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As a pastor of 23 years I’ve experienced first hand in my life and the life of my congregants, the power scripture can have to change a life.  I’ve also, though learned some ways to avoid this uncomfortable, potentially life disruptive change.  So, because I care, I thought for the next ten blogs (excluding Stolen Man episodes of course), I’d share with you Pastormac’s top ten secrets to avoid being changed by scripture.  Believing these things, and acting on them will insure you can stay comfortably mired in the same ruts and rules to which you’ve grown accustomed.

 

These are all myths of course, but as any literate person knows even myths have power. Cling to these, let nothing dissuade you from these and perhaps you can keep life neatly boxed around you.  Mind you, I don’t guarantee your box will stay upright, but at least you won’t have scripture to blame if it falls apart.

The nice thing is that there are plenty of people to help you maintain these myths, if you only look for them.  You don’t have to give up church or fellowship, just be selective about your fellowship, and avoid anyone who begins to tempt you with thoughts of scripture being useful, God-breathed, inspired, practical or challenging.

If, on the other hand, you are actually looking for change (it’s a strange disease that takes over once a year around this time), you can simply turn these around, but be warned once you start down that path, it’s hard to turn back to the comfortable apathy you’ve so carefully cultivated about God’s word up till now.

 

So without further ado.  Here are

Pastormac’s top ten Secrets to avoid being changed by Scripture

(presented in good late night fashion in reverse order.)

10. Recognize translations are never good enough to actually give you the accurate meaning of scripture.  You are not smart enough to understand the plain text.  Rely on the experts who like to remind you that the original Greek is likely not what you thought it was.

Think about the reformation.  What really changed Christianity and it’s impact on the world?  Suddenly scripture was becoming available in living languages people actually read. The enlightenment brought education and the printing press and the reformation actually encouraged the hubris in people that they could read and possibly understand scripture in their own language.  No more going to the Priest for expert opinion, no more relying on them to mediate for us with the one true Mediator.  Suddenly Christianity became a religion for the populous, for the unclean, the unkempt and the masses.  Could this really be what Jesus Christ could possibly have intended?  Sure he hung out with and even chose as disciples those who were scorned by other rabbis.  Sure he brought preaching out of the temple and onto the mountainside.   But can you imagine the initiative Christians might take if they thought they could read scripture for themselves?  If they believed God might enlighten them personally.  Why they might stop relying on me and my fellow pastors to tell them what to do and when to do it.  It would be a flurry of freedom and change in the churches.  What would happen to our comfortable and reasonable argument that we left this church or that church because we weren’t being fed, if we actually saw the responsibility and ability for feeding ourselves?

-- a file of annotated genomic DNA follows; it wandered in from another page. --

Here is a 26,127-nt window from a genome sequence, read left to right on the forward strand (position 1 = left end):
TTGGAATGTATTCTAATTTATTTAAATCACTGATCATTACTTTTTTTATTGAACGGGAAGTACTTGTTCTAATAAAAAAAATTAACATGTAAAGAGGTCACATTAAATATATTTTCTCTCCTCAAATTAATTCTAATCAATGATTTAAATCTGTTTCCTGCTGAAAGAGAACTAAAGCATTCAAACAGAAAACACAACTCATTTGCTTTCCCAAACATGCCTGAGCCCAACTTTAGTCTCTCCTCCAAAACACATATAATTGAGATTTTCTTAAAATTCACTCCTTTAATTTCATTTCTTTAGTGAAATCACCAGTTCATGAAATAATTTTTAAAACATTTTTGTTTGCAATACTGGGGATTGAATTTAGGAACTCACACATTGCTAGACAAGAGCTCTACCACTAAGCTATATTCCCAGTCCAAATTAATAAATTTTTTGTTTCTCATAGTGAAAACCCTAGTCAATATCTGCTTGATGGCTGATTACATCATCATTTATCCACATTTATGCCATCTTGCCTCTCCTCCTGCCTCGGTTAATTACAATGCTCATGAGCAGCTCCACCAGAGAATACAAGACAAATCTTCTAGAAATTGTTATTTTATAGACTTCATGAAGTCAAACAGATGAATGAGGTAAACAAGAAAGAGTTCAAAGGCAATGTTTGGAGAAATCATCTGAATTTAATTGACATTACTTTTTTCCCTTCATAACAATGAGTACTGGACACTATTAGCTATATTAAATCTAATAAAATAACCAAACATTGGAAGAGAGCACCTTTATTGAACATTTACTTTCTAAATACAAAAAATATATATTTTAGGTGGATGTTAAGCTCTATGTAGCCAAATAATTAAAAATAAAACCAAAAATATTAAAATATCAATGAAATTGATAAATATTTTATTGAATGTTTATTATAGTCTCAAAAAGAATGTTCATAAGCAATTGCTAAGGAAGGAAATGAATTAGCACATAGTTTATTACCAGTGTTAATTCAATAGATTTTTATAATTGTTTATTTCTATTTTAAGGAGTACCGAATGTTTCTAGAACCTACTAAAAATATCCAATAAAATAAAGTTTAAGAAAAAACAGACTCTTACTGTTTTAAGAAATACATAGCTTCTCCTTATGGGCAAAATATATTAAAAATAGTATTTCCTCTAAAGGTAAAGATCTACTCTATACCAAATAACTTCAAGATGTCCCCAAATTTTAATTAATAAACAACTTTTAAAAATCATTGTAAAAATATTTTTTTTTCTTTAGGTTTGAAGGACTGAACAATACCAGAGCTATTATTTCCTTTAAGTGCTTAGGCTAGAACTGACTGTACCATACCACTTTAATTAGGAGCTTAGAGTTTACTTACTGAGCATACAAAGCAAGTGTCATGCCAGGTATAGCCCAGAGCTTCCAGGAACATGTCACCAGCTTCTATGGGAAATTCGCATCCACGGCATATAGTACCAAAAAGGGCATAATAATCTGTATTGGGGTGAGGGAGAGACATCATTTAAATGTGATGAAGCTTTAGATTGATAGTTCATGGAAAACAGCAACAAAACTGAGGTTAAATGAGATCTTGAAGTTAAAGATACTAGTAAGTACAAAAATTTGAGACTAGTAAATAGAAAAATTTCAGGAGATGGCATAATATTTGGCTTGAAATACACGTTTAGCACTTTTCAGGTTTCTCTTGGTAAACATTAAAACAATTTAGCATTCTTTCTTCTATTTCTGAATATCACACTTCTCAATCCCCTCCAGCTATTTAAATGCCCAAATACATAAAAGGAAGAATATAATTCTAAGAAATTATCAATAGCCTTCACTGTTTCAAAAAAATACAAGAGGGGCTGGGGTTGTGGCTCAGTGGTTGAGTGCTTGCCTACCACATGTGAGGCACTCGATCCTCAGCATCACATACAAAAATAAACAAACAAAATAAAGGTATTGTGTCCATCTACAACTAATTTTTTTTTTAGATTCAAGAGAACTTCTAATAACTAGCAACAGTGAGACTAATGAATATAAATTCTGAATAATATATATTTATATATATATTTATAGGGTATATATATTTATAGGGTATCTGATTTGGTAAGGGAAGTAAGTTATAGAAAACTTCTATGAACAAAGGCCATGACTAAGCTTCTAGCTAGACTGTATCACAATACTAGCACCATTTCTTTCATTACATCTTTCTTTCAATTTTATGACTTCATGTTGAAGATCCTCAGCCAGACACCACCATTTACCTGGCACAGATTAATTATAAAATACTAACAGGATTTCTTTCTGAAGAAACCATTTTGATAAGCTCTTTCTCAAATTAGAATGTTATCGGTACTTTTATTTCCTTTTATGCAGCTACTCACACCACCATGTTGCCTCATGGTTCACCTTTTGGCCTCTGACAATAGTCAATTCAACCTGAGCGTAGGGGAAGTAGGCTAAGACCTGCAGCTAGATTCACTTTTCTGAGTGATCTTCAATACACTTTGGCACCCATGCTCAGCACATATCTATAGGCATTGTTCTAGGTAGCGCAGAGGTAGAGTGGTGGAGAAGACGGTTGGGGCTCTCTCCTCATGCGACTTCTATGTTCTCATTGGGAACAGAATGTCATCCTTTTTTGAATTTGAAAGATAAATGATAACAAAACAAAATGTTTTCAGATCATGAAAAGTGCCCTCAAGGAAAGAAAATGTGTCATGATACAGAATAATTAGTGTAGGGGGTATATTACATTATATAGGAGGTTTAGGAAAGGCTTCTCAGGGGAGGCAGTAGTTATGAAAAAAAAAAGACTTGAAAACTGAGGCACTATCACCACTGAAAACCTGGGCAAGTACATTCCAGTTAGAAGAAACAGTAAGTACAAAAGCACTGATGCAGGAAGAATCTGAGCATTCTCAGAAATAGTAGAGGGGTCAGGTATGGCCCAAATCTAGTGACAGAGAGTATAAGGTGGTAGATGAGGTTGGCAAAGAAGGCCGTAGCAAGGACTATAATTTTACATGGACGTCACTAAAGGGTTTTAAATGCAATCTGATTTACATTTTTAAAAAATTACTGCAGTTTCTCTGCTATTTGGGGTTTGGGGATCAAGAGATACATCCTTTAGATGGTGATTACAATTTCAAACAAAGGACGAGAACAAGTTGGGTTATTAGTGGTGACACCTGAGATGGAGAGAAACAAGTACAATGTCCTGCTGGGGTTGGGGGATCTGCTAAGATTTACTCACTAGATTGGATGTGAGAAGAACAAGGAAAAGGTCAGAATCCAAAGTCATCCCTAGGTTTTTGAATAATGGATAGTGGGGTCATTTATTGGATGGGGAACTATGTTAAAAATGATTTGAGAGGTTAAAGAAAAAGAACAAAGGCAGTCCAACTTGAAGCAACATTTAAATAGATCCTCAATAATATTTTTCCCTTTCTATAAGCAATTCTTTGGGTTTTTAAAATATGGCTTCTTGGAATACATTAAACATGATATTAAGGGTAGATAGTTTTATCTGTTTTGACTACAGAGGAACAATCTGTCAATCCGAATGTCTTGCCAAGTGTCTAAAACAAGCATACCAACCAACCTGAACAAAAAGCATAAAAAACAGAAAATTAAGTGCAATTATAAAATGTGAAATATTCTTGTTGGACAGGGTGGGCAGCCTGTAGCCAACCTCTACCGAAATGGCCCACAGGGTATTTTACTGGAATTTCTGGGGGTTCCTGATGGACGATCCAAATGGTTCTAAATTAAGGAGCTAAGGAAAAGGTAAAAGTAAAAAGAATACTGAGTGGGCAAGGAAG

It’s probably good then that most people seem to have this underlying suspicion that only those who can read Greek, who’ve been to seminary or study full time (which is what pastors must be doing the other six days a week, right?) can really understand scripture.  Never mind that we live in a time of unparalleled scholarship in translation; that your typical free Bible is accurate enough to give you clarity on all but the most obscure ideas in scripture; that even the original Greek of scripture was rough, common and intended to be understood by non scholars.  It’s probably better that people continue to believe the true mysteries of scripture are hidden behind foreign ideas and languages.  Pastors have incentive to perpetuate this idea for their own power and congregants have incentive for their own accountability (or lack thereof), so if you want to remain unchanged by scripture, just continue to be sure you don’t really have all you need academically for life and Godliness.  True, in 2 Peter 1:3, Peter says, God’s divine power has given us everything we need for a godly life through our knowledge of him who called us by his own glory and goodness. but if you knew what the original Greek this passage actually says, you’d be forced to realize it says just what you thought it said in English and that could lead to all sorts of cognitive dissonance and accountability.

So better not to explore that whole original Greek thing.

Leave it to us pastors and experts.  It’s safer that way.

 

(This way to number 9)

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